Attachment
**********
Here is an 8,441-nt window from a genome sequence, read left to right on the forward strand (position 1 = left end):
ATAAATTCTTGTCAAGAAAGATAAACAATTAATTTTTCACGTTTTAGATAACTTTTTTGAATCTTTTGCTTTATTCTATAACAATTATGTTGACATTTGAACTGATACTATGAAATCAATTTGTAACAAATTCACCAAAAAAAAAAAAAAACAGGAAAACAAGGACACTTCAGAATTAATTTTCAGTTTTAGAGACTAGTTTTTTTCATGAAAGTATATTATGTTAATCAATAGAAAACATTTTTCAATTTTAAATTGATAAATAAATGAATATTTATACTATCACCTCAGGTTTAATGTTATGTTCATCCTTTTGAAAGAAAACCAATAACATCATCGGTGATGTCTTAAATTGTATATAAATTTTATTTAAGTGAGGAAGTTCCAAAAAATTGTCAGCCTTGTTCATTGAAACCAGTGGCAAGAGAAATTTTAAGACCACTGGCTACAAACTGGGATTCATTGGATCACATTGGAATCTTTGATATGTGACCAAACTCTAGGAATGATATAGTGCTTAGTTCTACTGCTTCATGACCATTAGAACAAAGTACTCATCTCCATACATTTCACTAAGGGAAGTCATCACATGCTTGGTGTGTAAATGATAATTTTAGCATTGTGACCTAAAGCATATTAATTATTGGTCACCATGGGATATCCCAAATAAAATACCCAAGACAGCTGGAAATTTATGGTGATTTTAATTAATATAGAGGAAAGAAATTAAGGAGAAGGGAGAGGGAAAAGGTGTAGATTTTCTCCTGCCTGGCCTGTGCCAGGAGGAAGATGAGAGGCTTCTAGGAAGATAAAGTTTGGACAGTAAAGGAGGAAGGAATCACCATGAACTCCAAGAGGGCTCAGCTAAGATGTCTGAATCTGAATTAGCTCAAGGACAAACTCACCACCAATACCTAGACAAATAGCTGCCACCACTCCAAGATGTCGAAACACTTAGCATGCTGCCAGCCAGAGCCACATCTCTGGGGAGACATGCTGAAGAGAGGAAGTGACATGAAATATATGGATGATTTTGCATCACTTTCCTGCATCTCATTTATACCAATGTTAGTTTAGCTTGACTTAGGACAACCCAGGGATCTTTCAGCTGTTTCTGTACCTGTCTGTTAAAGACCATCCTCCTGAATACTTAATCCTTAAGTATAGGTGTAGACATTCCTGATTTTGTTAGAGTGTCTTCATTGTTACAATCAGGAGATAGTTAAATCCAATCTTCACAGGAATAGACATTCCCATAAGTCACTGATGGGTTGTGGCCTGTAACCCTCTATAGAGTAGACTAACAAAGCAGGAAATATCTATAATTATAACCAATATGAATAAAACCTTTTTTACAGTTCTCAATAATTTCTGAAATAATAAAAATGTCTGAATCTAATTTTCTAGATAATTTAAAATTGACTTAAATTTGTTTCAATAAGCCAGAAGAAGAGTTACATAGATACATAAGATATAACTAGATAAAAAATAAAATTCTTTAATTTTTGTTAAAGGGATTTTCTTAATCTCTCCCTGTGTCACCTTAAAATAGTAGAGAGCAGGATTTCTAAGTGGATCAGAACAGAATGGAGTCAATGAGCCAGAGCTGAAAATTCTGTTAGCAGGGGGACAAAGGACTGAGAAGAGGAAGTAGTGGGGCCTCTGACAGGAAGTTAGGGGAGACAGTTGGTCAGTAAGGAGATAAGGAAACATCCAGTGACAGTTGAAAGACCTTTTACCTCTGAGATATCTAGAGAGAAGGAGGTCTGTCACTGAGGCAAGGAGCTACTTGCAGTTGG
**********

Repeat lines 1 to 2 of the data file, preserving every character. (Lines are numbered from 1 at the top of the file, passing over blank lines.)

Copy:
Here is an 8,441-nt window from a genome sequence, read left to right on the forward strand (position 1 = left end):
ATAAATTCTTGTCAAGAAAGATAAACAATTAATTTTTCACGTTTTAGATAACTTTTTTGAATCTTTTGCTTTATTCTATAACAATTATGTTGACATTTGAACTGATACTATGAAATCAATTTGTAACAAATTCACCAAAAAAAAAAAAAAACAGGAAAACAAGGACACTTCAGAATTAATTTTCAGTTTTAGAGACTAGTTTTTTTCATGAAAGTATATTATGTTAATCAATAGAAAACATTTTTCAATTTTAAATTGATAAATAAATGAATATTTATACTATCACCTCAGGTTTAATGTTATGTTCATCCTTTTGAAAGAAAACCAATAACATCATCGGTGATGTCTTAAATTGTATATAAATTTTATTTAAGTGAGGAAGTTCCAAAAAATTGTCAGCCTTGTTCATTGAAACCAGTGGCAAGAGAAATTTTAAGACCACTGGCTACAAACTGGGATTCATTGGATCACATTGGAATCTTTGATATGTGACCAAACTCTAGGAATGATATAGTGCTTAGTTCTACTGCTTCATGACCATTAGAACAAAGTACTCATCTCCATACATTTCACTAAGGGAAGTCATCACATGCTTGGTGTGTAAATGATAATTTTAGCATTGTGACCTAAAGCATATTAATTATTGGTCACCATGGGATATCCCAAATAAAATACCCAAGACAGCTGGAAATTTATGGTGATTTTAATTAATATAGAGGAAAGAAATTAAGGAGAAGGGAGAGGGAAAAGGTGTAGATTTTCTCCTGCCTGGCCTGTGCCAGGAGGAAGATGAGAGGCTTCTAGGAAGATAAAGTTTGGACAGTAAAGGAGGAAGGAATCACCATGAACTCCAAGAGGGCTCAGCTAAGATGTCTGAATCTGAATTAGCTCAAGGACAAACTCACCACCAATACCTAGACAAATAGCTGCCACCACTCCAAGATGTCGAAACACTTAGCATGCTGCCAGCCAGAGCCACATCTCTGGGGAGACATGCTGAAGAGAGGAAGTGACATGAAATATATGGATGATTTTGCATCACTTTCCTGCATCTCATTTATACCAATGTTAGTTTAGCTTGACTTAGGACAACCCAGGGATCTTTCAGCTGTTTCTGTACCTGTCTGTTAAAGACCATCCTCCTGAATACTTAATCCTTAAGTATAGGTGTAGACATTCCTGATTTTGTTAGAGTGTCTTCATTGTTACAATCAGGAGATAGTTAAATCCAATCTTCACAGGAATAGACATTCCCATAAGTCACTGATGGGTTGTGGCCTGTAACCCTCTATAGAGTAGACTAACAAAGCAGGAAATATCTATAATTATAACCAATATGAATAAAACCTTTTTTACAGTTCTCAATAATTTCTGAAATAATAAAAATGTCTGAATCTAATTTTCTAGATAATTTAAAATTGACTTAAATTTGTTTCAATAAGCCAGAAGAAGAGTTACATAGATACATAAGATATAACTAGATAAAAAATAAAATTCTTTAATTTTTGTTAAAGGGATTTTCTTAATCTCTCCCTGTGTCACCTTAAAATAGTAGAGAGCAGGATTTCTAAGTGGATCAGAACAGAATGGAGTCAATGAGCCAGAGCTGAAAATTCTGTTAGCAGGGGGACAAAGGACTGAGAAGAGGAAGTAGTGGGGCCTCTGACAGGAAGTTAGGGGAGACAGTTGGTCAGTAAGGAGATAAGGAAACATCCAGTGACAGTTGAAAGACCTTTTACCTCTGAGATATCTAGAGAGAAGGAGGTCTGTCACTGAGGCAAGGAGCTACTTGCAGTTGG